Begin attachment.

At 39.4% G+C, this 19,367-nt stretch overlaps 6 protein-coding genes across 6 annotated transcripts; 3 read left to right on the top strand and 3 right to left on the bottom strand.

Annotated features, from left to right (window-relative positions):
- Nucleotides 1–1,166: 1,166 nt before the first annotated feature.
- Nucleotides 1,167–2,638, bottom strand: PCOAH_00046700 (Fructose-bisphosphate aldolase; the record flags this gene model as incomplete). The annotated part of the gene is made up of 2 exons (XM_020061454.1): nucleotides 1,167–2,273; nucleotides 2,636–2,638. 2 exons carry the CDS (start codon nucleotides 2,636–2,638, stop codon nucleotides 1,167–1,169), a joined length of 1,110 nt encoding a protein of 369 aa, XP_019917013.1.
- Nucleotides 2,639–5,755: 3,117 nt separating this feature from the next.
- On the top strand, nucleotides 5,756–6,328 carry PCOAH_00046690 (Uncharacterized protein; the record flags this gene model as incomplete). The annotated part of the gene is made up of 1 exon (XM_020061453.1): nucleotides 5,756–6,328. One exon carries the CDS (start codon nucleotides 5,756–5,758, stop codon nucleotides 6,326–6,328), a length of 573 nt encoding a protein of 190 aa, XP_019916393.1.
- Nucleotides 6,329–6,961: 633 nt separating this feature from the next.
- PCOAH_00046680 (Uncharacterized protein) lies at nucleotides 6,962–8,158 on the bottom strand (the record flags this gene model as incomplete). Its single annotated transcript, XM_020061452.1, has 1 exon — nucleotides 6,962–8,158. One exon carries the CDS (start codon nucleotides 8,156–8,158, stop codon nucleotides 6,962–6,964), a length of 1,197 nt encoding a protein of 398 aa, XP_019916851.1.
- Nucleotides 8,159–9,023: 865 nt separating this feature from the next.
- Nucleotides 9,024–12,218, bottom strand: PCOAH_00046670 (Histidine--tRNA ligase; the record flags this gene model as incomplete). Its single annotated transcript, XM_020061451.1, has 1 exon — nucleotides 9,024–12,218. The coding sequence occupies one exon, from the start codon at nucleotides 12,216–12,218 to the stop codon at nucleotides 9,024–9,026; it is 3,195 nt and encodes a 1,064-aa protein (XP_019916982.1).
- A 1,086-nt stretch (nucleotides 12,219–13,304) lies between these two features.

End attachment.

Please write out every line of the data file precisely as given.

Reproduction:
At 39.4% G+C, this 19,367-nt stretch overlaps 6 protein-coding genes across 6 annotated transcripts; 3 read left to right on the top strand and 3 right to left on the bottom strand.

Annotated features, from left to right (window-relative positions):
- Nucleotides 1–1,166: 1,166 nt before the first annotated feature.
- Nucleotides 1,167–2,638, bottom strand: PCOAH_00046700 (Fructose-bisphosphate aldolase; the record flags this gene model as incomplete). The annotated part of the gene is made up of 2 exons (XM_020061454.1): nucleotides 1,167–2,273; nucleotides 2,636–2,638. 2 exons carry the CDS (start codon nucleotides 2,636–2,638, stop codon nucleotides 1,167–1,169), a joined length of 1,110 nt encoding a protein of 369 aa, XP_019917013.1.
- Nucleotides 2,639–5,755: 3,117 nt separating this feature from the next.
- On the top strand, nucleotides 5,756–6,328 carry PCOAH_00046690 (Uncharacterized protein; the record flags this gene model as incomplete). The annotated part of the gene is made up of 1 exon (XM_020061453.1): nucleotides 5,756–6,328. One exon carries the CDS (start codon nucleotides 5,756–5,758, stop codon nucleotides 6,326–6,328), a length of 573 nt encoding a protein of 190 aa, XP_019916393.1.
- Nucleotides 6,329–6,961: 633 nt separating this feature from the next.
- PCOAH_00046680 (Uncharacterized protein) lies at nucleotides 6,962–8,158 on the bottom strand (the record flags this gene model as incomplete). Its single annotated transcript, XM_020061452.1, has 1 exon — nucleotides 6,962–8,158. One exon carries the CDS (start codon nucleotides 8,156–8,158, stop codon nucleotides 6,962–6,964), a length of 1,197 nt encoding a protein of 398 aa, XP_019916851.1.
- Nucleotides 8,159–9,023: 865 nt separating this feature from the next.
- Nucleotides 9,024–12,218, bottom strand: PCOAH_00046670 (Histidine--tRNA ligase; the record flags this gene model as incomplete). Its single annotated transcript, XM_020061451.1, has 1 exon — nucleotides 9,024–12,218. The coding sequence occupies one exon, from the start codon at nucleotides 12,216–12,218 to the stop codon at nucleotides 9,024–9,026; it is 3,195 nt and encodes a 1,064-aa protein (XP_019916982.1).
- A 1,086-nt stretch (nucleotides 12,219–13,304) lies between these two features.